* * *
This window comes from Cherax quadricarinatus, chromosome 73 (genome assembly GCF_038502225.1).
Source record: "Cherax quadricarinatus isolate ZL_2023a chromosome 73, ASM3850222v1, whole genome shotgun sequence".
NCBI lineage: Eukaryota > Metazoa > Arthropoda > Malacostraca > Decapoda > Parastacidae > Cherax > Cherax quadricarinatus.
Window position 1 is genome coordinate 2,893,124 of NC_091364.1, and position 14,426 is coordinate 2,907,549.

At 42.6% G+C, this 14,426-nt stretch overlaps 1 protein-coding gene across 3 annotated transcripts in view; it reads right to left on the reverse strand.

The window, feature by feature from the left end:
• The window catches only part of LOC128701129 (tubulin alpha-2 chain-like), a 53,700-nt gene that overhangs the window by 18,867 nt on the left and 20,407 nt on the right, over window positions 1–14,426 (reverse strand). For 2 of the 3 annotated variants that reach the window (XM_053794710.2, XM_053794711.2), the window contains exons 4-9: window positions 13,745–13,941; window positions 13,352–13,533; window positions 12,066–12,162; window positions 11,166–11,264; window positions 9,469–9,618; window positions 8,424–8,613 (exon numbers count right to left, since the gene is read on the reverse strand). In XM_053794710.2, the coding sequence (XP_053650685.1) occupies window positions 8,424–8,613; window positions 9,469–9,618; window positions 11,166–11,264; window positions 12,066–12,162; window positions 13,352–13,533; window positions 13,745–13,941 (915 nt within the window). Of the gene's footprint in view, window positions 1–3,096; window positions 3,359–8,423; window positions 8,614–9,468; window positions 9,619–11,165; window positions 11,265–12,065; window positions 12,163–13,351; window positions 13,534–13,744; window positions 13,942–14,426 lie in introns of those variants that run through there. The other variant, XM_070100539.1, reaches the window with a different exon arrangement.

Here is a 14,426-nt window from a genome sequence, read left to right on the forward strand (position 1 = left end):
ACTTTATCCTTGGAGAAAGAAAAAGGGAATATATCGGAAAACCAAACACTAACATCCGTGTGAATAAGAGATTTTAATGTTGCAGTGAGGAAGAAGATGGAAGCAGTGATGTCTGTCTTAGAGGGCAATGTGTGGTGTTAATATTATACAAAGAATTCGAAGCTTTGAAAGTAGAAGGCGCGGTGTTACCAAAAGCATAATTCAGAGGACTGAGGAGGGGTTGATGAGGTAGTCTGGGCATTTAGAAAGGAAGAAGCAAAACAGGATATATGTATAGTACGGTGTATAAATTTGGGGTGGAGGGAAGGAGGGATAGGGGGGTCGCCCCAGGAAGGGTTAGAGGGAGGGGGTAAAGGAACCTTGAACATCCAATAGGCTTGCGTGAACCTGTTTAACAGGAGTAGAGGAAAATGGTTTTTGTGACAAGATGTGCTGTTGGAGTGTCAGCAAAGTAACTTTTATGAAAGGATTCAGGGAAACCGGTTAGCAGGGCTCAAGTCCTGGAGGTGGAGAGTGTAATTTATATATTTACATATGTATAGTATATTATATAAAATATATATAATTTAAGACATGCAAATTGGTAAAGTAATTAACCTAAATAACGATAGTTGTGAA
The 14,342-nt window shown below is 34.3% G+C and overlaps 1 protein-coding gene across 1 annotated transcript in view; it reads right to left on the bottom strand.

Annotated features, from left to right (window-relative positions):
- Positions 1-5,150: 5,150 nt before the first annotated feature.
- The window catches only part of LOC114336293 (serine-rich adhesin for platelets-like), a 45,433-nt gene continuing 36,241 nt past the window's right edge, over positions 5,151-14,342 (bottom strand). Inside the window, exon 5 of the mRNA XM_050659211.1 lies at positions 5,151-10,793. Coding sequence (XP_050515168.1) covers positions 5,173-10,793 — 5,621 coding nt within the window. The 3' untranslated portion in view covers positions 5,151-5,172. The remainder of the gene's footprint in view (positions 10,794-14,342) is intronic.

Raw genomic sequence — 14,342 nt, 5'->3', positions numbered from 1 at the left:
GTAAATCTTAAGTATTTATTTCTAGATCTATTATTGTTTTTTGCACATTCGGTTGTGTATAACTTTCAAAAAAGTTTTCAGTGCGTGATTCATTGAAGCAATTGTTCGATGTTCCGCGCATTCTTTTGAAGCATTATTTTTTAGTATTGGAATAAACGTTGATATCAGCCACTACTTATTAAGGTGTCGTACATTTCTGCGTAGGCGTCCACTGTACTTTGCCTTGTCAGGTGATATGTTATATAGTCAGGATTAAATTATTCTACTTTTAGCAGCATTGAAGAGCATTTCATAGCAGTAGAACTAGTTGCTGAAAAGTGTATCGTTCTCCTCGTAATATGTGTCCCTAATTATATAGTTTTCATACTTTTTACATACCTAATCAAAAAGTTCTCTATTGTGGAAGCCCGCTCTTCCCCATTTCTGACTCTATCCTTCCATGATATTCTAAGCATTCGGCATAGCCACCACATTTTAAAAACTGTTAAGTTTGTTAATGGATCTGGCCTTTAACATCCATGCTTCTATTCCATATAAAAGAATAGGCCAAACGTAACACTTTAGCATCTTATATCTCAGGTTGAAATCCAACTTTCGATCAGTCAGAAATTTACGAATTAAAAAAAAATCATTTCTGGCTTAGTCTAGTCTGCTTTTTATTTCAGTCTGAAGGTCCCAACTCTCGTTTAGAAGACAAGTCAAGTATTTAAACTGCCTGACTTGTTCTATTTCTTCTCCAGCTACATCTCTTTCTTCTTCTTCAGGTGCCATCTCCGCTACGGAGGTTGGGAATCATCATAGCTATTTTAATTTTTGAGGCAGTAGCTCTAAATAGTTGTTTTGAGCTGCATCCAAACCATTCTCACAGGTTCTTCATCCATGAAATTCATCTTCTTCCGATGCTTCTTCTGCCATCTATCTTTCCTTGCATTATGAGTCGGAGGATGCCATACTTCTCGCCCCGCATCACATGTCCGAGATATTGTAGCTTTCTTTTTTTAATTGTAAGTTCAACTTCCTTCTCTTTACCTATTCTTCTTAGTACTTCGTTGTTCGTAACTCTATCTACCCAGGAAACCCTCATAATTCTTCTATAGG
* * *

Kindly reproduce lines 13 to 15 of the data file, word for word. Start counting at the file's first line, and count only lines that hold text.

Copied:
- The window catches only part of LOC114336293 (serine-rich adhesin for platelets-like), a 45,433-nt gene continuing 36,241 nt past the window's right edge, over positions 5,151-14,342 (bottom strand). Inside the window, exon 5 of the mRNA XM_050659211.1 lies at positions 5,151-10,793. Coding sequence (XP_050515168.1) covers positions 5,173-10,793 — 5,621 coding nt within the window. The 3' untranslated portion in view covers positions 5,151-5,172. The remainder of the gene's footprint in view (positions 10,794-14,342) is intronic.

Raw genomic sequence — 14,342 nt, 5'->3', positions numbered from 1 at the left:
GTAAATCTTAAGTATTTATTTCTAGATCTATTATTGTTTTTTGCACATTCGGTTGTGTATAACTTTCAAAAAAGTTTTCAGTGCGTGATTCATTGAAGCAATTGTTCGATGTTCCGCGCATTCTTTTGAAGCATTATTTTTTAGTATTGGAATAAACGTTGATATCAGCCACTACTTATTAAGGTGTCGTACATTTCTGCGTAGGCGTCCACTGTACTTTGCCTTGTCAGGTGATATGTTATATAGTCAGGATTAAATTATTCTACTTTTAGCAGCATTGAAGAGCATTTCATAGCAGTAGAACTAGTTGCTGAAAAGTGTATCGTTCTCCTCGTAATATGTGTCCCTAATTATATAGTTTTCATACTTTTTACATACCTAATCAAAAAGTTCTCTATTGTGGAAGCCCGCTCTTCCCCATTTCTGACTCTATCCTTCCATGATATTCTAAGCATTCGGCATAGCCACCACATTTTAAAAACTGTTAAGTTTGTTAATGGATCTGGCCTTTAACATCCATGCTTCTATTCCATATAAAAGAATAGGCCAAACGTAACACTTTAGCATCTTATATCTCAGGTTGAAATCCAACTTTCGATCAGTCAGAAATTTACGAATTAAAAAAAAATCATTTCTGGCTTAGTCTAGTCTGCTTTTTATTTCAGTCTGAAGGTCCCAACTCTCGTTTAGAAGACAAGTCAAGTATTTAAACTGCCTGACTTGTTCTATTTCTTCTCCAGCTACATCTCTTTCTTCTTCTTCAGGTGCCATCTCCGCTACGGAGGTTGGGAATCATCATAGCTATTTTAATTTTTGAGGCAGTAGCTCTAAATAGTTGTTTTGAGCTGCATCCAAACCATTCTCACAGGTTCTTCATCCATGAAATTCATCTTCTTCCGATGCTTCTTCTGCCATCTATCTTTCCTTGCATTATGAGTCGGAGGATGCCATACTTCTCGCCCCGCATCACATGTCCGAGATATTGTAGCTTTCTTTTTTTAATTGTAAGTTCAACTTCCTTCTCTTTACCTATTCTTCTTAGTACTTCGTTGTTCGTAACTCTATCTACCCAGGAAACCCTCATAATTCTTCTATAGG